Robotic total stations are used for laying out points, guiding excavating equipment and verifying work after it is installed — information the instrument can share directly with the office. Project managers log material usage into Meridian Prolog software each day and jobsite superintendents add payroll. Klorman says they set up 800 to 1,000 cost codes for a typical construction project, so data is keyed to each code.
Klorman is using RFID technology, as well, to initially track formwork. Active RFID tags are attached to form panels to track their locations. For example, when workers set form panels for a wall placement, the location is noted. As additional panels are placed, the percentage of completion for the task is adjusted. After concrete placement, workers move the panels to a new location and the sensors track that movement, initiating a new cost account. The company is also experimenting with RFID chips placed in worker safety vests to track work by trade in each cost control area.
The company is tracking tool and equipment use with RFID tags and bar codes for each cost code area. Klorman says an added benefit is they always know where their tools are so loss isn’t estimated anymore.
Bringing data from several places together in one report form is critical. Klorman uses Prolog and Vico Virtual Construction software for this. The goal is to increase the amount and flow of data between the office and the company’s construction sites to learn better ways to streamline the construction process. One of the benefits of real-time estimating is the estimating department can use data from the day before to create more accurate estimates.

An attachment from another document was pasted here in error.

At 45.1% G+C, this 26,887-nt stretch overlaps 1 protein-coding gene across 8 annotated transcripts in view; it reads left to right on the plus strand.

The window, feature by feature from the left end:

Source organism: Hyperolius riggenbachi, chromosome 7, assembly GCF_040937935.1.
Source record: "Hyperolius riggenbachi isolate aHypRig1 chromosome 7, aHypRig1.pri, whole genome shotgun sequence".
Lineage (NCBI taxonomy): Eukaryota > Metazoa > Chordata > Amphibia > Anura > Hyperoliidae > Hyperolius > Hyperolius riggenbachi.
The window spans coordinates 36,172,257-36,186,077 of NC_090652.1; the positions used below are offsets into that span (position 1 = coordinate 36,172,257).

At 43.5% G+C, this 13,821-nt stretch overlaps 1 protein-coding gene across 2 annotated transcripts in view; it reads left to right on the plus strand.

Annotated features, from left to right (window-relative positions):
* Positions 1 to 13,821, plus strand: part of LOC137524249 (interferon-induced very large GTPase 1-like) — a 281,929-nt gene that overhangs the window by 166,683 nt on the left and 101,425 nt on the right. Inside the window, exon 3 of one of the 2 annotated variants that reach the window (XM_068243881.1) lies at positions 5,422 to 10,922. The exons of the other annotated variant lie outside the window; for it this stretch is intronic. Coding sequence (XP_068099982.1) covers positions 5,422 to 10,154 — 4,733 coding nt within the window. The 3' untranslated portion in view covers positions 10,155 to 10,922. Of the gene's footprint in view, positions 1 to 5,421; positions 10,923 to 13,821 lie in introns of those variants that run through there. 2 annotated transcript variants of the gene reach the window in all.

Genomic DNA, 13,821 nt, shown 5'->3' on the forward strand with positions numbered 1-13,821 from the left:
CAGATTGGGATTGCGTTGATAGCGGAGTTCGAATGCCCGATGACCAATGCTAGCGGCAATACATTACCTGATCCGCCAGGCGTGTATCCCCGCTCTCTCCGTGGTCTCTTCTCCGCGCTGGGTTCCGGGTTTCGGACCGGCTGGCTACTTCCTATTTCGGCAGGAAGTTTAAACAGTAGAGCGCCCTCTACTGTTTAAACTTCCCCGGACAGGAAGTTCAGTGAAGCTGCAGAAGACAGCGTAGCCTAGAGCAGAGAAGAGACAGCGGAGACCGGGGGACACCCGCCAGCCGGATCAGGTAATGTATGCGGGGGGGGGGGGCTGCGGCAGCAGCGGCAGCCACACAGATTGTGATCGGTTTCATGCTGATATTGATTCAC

Where to Begin
Real-time cost accounting provides you with up-to-date information, giving you the opportunity to make decisions that increase productivity and save money. It’s a process that requires time and you can’t just start doing what Klorman is doing.
Jon Fingland, business area manager for Trimble’s general contractor/construction management division, says your company’s greatest asset is your past job cost history; no matter how informal, it’s your starting point to real-time cost accounting. Mining that data for the next similar construction project is a way to begin the process.
Another good first step is to start learning how to use BIM. Hiring employees with the skill is a way to do that. BIM models are rich in data and help to pre-plan jobs, increase efficiency and make fewer mistakes. Purchasing and learning how to use a robotic total station is another way to start.
Trimble sponsors the bi-annual Dimensions Conference in Las Vegas, with training both in a conference facility and at a quarry for hands-on demonstrations. It’s a good venue to learn about real-time costing and estimating, whether you are a beginner or experienced.
The World is Changing
Klorman believes the world changes through the process of getting better information. “Ten years from now, real-time sharing with jobsites and real-time estimating will be the norm,” he says. “None of this is going away and the process is becoming more affordable. In order to survive now, the ability to produce the same amount of building for less labor is what separates contractors.”
In the past, production control was only available for billion-dollar projects. Now it’s available for jobs of all sizes at the same level of complexity. Working in a real-time climate lets you manage change; the data tells you where you are going, identifies cost implications and allows you to forecast. To survive in the construction world tomorrow, you need to start learning today. ET